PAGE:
About half go each way, so that the vast majority of the protons cancel each other out -- that is, for each atom lined up toward the feet, one is lined up toward the head. Only a couple of protons out of every million aren't canceled out. This doesn't sound like much, but the sheer number of hydrogen atoms in the **** is enough to create extremely detailed images. It's these unmatched atoms that we're concerned with now




What Else Is Going on in an MRI Scan?

Next, the MRI machine applies a radio frequency (RF) pulse that is specific only to hydrogen. The system directs the pulse toward the area of the **** we want to examine. When the pulse is applied, the unmatched protons absorb the energy and spin again in a different direction. This is the "resonance" part of MRI. The RF pulse forces them to spin at a particular frequency, in a particular direction. The specific frequency of resonance is called the Larmour frequency and is calculated ****d on the particular tissue being imaged and the strength of the main magnetic field.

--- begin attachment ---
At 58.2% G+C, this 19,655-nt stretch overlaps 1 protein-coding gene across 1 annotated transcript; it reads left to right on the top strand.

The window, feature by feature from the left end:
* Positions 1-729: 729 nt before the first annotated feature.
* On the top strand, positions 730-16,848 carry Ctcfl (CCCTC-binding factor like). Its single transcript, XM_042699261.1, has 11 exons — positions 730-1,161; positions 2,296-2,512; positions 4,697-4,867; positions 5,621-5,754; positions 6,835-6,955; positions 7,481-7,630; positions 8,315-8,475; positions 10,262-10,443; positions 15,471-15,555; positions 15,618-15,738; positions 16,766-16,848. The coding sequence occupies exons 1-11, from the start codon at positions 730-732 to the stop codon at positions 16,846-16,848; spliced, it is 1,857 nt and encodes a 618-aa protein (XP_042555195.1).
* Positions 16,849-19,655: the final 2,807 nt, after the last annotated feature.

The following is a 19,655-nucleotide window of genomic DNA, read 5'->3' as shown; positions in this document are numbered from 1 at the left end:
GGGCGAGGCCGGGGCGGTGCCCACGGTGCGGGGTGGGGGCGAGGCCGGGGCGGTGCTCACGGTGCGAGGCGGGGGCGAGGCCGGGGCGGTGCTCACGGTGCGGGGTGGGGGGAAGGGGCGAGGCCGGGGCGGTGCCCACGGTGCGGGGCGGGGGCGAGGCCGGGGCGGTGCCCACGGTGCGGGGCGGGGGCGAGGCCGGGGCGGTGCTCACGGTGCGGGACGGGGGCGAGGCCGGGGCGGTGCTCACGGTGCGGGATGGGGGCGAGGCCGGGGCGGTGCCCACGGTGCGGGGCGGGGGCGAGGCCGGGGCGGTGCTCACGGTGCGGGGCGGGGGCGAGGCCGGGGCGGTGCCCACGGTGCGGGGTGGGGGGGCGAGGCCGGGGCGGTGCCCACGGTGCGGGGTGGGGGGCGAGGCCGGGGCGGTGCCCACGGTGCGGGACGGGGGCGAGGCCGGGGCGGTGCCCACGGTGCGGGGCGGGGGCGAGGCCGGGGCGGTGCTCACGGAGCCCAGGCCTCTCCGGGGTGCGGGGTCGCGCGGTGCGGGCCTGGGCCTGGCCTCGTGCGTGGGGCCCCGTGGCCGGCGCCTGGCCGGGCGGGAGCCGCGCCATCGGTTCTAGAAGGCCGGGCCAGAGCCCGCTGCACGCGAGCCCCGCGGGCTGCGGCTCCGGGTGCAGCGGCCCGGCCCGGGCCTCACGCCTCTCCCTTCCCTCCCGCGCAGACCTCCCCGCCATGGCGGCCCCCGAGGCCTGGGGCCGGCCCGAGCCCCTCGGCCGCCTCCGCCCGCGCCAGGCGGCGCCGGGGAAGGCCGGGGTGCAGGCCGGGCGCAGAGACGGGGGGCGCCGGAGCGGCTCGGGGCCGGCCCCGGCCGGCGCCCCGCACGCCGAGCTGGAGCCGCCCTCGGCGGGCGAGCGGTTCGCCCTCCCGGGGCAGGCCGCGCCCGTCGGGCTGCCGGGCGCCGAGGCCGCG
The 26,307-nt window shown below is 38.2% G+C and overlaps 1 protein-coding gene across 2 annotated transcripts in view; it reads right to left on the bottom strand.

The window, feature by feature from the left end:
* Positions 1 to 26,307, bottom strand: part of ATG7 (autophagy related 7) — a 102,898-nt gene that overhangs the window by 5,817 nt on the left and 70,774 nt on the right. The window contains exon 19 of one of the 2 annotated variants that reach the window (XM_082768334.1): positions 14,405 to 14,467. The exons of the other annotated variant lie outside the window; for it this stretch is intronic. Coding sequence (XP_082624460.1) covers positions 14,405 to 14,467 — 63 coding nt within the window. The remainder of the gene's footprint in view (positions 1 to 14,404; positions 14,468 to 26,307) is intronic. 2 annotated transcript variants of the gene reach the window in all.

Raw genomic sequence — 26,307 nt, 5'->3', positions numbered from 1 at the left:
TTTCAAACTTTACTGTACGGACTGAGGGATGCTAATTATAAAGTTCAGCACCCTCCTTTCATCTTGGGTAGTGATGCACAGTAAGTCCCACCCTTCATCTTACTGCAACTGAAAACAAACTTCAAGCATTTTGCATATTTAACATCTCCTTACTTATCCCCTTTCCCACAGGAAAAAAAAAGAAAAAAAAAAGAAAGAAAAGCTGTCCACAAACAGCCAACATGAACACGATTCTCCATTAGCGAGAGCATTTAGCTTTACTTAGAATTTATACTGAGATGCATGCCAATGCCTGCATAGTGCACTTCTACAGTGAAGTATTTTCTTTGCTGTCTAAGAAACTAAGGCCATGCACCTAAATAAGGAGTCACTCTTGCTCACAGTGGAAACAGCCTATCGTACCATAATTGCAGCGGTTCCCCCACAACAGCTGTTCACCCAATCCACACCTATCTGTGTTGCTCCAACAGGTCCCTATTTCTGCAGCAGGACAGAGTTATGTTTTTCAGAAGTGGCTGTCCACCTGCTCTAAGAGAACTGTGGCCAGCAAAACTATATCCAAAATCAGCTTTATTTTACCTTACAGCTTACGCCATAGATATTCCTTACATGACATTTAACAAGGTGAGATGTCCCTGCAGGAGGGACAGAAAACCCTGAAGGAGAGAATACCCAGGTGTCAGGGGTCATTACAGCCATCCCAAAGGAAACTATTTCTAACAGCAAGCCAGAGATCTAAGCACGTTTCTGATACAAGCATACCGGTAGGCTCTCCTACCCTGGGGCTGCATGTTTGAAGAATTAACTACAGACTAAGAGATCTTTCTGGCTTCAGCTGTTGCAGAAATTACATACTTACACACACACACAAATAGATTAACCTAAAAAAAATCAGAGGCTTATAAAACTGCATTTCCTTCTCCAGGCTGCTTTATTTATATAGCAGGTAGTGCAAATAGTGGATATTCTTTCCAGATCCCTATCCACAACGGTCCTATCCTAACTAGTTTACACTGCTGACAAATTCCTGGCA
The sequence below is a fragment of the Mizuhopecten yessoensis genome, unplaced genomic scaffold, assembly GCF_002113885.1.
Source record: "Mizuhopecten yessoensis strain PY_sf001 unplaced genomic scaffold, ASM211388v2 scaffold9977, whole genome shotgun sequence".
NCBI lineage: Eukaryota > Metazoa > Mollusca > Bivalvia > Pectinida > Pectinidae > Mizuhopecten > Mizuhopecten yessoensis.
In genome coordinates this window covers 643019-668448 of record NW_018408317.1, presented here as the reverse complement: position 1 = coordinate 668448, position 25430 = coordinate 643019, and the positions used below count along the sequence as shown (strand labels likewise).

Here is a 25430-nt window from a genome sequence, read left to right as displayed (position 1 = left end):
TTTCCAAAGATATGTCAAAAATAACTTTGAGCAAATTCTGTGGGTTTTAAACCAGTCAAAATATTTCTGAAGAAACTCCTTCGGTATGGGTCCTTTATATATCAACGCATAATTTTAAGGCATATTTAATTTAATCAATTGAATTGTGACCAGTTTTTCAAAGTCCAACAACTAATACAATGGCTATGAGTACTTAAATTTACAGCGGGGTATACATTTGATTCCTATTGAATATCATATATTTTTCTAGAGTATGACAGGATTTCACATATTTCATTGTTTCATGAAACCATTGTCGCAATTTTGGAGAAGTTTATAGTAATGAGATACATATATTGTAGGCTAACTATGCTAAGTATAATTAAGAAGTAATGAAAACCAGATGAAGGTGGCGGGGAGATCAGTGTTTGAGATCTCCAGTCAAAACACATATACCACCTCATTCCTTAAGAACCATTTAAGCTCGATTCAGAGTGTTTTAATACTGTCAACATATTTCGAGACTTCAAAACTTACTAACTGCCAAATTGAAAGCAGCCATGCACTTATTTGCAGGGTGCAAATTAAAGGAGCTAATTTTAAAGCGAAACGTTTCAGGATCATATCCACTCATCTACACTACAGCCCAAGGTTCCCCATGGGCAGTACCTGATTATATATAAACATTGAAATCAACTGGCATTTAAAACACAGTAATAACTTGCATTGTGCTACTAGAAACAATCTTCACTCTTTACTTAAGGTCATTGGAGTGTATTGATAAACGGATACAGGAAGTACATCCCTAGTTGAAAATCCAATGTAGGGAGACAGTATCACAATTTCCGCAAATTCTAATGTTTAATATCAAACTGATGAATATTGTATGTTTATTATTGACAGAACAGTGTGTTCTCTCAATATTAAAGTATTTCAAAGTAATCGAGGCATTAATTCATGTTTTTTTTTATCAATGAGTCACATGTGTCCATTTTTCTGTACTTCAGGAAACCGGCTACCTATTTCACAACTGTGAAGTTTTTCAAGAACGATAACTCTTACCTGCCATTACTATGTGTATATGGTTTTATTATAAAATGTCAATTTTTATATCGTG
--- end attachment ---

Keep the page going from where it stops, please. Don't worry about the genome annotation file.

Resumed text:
At approximately the same time, the three gradient magnets jump into the act. They are arranged in such a manner inside the main magnet that when they're turned on and off rapidly in a specific manner, they alter the main magnetic field on a local level. What this means is that we can pick exactly which area we want a picture of; this area is referred to as the "slice." Think of a loaf of bread with slices as thin as a few millimeters -- the slices in MRI are that precise.

Slices can be taken of any part of the **** in any direction, giving doctors a huge advantage over any other imaging modality. That also means that you don't have to move for the machine to get an image from a different direction -- the machine can manipulate everything with the gradient magnets.